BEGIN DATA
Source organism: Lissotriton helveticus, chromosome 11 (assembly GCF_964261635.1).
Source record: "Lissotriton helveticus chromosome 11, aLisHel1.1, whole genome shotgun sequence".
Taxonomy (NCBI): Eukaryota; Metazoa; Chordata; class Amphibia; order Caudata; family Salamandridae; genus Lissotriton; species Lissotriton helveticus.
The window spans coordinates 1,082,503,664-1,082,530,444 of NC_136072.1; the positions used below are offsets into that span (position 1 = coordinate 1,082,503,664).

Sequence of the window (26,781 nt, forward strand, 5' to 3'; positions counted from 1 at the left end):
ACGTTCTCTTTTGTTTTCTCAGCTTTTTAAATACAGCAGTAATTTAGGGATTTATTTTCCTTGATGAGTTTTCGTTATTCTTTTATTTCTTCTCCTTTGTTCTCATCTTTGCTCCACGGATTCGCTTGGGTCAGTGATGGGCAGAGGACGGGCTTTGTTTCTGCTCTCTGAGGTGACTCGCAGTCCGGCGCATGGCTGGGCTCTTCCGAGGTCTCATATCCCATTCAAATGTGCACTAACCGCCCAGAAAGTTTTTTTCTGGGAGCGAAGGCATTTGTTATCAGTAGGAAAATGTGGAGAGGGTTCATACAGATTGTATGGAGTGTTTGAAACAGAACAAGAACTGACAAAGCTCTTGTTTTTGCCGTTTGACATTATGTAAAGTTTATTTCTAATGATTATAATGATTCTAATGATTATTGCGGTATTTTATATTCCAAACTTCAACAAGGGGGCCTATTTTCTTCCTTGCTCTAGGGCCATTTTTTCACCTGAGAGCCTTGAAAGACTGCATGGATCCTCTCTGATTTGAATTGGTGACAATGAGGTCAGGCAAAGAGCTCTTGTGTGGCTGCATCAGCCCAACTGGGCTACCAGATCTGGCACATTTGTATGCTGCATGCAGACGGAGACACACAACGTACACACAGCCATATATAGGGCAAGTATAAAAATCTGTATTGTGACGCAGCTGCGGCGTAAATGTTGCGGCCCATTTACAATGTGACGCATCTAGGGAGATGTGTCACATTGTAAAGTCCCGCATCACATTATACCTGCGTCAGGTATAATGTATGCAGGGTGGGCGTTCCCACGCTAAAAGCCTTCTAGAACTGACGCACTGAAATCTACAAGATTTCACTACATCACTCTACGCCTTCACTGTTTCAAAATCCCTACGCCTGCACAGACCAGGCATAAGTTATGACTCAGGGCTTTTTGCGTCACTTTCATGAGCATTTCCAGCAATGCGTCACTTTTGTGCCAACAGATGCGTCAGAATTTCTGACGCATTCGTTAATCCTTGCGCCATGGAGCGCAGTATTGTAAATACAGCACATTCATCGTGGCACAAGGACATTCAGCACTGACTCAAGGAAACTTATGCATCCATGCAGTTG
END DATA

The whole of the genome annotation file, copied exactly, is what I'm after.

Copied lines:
Source organism: Lissotriton helveticus, chromosome 11 (assembly GCF_964261635.1).
Source record: "Lissotriton helveticus chromosome 11, aLisHel1.1, whole genome shotgun sequence".
Taxonomy (NCBI): Eukaryota; Metazoa; Chordata; class Amphibia; order Caudata; family Salamandridae; genus Lissotriton; species Lissotriton helveticus.
The window spans coordinates 1,082,503,664-1,082,530,444 of NC_136072.1; the positions used below are offsets into that span (position 1 = coordinate 1,082,503,664).

Sequence of the window (26,781 nt, forward strand, 5' to 3'; positions counted from 1 at the left end):
ACGTTCTCTTTTGTTTTCTCAGCTTTTTAAATACAGCAGTAATTTAGGGATTTATTTTCCTTGATGAGTTTTCGTTATTCTTTTATTTCTTCTCCTTTGTTCTCATCTTTGCTCCACGGATTCGCTTGGGTCAGTGATGGGCAGAGGACGGGCTTTGTTTCTGCTCTCTGAGGTGACTCGCAGTCCGGCGCATGGCTGGGCTCTTCCGAGGTCTCATATCCCATTCAAATGTGCACTAACCGCCCAGAAAGTTTTTTTCTGGGAGCGAAGGCATTTGTTATCAGTAGGAAAATGTGGAGAGGGTTCATACAGATTGTATGGAGTGTTTGAAACAGAACAAGAACTGACAAAGCTCTTGTTTTTGCCGTTTGACATTATGTAAAGTTTATTTCTAATGATTATAATGATTCTAATGATTATTGCGGTATTTTATATTCCAAACTTCAACAAGGGGGCCTATTTTCTTCCTTGCTCTAGGGCCATTTTTTCACCTGAGAGCCTTGAAAGACTGCATGGATCCTCTCTGATTTGAATTGGTGACAATGAGGTCAGGCAAAGAGCTCTTGTGTGGCTGCATCAGCCCAACTGGGCTACCAGATCTGGCACATTTGTATGCTGCATGCAGACGGAGACACACAACGTACACACAGCCATATATAGGGCAAGTATAAAAATCTGTATTGTGACGCAGCTGCGGCGTAAATGTTGCGGCCCATTTACAATGTGACGCATCTAGGGAGATGTGTCACATTGTAAAGTCCCGCATCACATTATACCTGCGTCAGGTATAATGTATGCAGGGTGGGCGTTCCCACGCTAAAAGCCTTCTAGAACTGACGCACTGAAATCTACAAGATTTCACTACATCACTCTACGCCTTCACTGTTTCAAAATCCCTACGCCTGCACAGACCAGGCATAAGTTATGACTCAGGGCTTTTTGCGTCACTTTCATGAGCATTTCCAGCAATGCGTCACTTTTGTGCCAACAGATGCGTCAGAATTTCTGACGCATTCGTTAATCCTTGCGCCATGGAGCGCAGTATTGTAAATACAGCACATTCATCGTGGCACAAGGACATTCAGCACTGACTCAAGGAAACTTATGCATCCATGCAGTTG